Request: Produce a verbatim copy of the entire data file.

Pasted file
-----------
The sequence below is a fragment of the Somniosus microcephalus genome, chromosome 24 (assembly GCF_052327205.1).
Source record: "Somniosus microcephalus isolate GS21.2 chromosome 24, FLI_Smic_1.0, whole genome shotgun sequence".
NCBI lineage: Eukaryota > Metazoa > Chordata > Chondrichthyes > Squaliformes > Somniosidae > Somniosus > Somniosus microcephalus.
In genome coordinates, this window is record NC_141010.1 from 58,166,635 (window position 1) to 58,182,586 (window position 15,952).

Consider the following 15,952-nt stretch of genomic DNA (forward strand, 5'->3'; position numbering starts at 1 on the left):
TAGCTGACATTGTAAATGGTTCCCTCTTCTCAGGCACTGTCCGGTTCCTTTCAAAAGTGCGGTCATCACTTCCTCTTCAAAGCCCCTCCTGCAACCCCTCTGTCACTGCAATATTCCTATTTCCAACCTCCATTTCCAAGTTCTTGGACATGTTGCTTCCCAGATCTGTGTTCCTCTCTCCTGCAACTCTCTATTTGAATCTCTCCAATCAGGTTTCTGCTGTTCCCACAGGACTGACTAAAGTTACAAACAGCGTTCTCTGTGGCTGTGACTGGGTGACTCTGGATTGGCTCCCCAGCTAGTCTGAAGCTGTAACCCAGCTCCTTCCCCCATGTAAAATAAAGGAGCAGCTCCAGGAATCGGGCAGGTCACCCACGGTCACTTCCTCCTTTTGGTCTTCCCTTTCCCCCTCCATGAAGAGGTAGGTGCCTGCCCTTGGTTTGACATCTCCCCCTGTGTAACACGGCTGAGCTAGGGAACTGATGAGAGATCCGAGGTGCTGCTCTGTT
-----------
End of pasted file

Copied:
The sequence below is a fragment of the Somniosus microcephalus genome, chromosome 24 (assembly GCF_052327205.1).
Source record: "Somniosus microcephalus isolate GS21.2 chromosome 24, FLI_Smic_1.0, whole genome shotgun sequence".
NCBI lineage: Eukaryota > Metazoa > Chordata > Chondrichthyes > Squaliformes > Somniosidae > Somniosus > Somniosus microcephalus.
In genome coordinates, this window is record NC_141010.1 from 58,166,635 (window position 1) to 58,182,586 (window position 15,952).

Consider the following 15,952-nt stretch of genomic DNA (forward strand, 5'->3'; position numbering starts at 1 on the left):
TAGCTGACATTGTAAATGGTTCCCTCTTCTCAGGCACTGTCCGGTTCCTTTCAAAAGTGCGGTCATCACTTCCTCTTCAAAGCCCCTCCTGCAACCCCTCTGTCACTGCAATATTCCTATTTCCAACCTCCATTTCCAAGTTCTTGGACATGTTGCTTCCCAGATCTGTGTTCCTCTCTCCTGCAACTCTCTATTTGAATCTCTCCAATCAGGTTTCTGCTGTTCCCACAGGACTGACTAAAGTTACAAACAGCGTTCTCTGTGGCTGTGACTGGGTGACTCTGGATTGGCTCCCCAGCTAGTCTGAAGCTGTAACCCAGCTCCTTCCCCCATGTAAAATAAAGGAGCAGCTCCAGGAATCGGGCAGGTCACCCACGGTCACTTCCTCCTTTTGGTCTTCCCTTTCCCCCTCCATGAAGAGGTAGGTGCCTGCCCTTGGTTTGACATCTCCCCCTGTGTAACACGGCTGAGCTAGGGAACTGATGAGAGATCCGAGGTGCTGCTCTGTT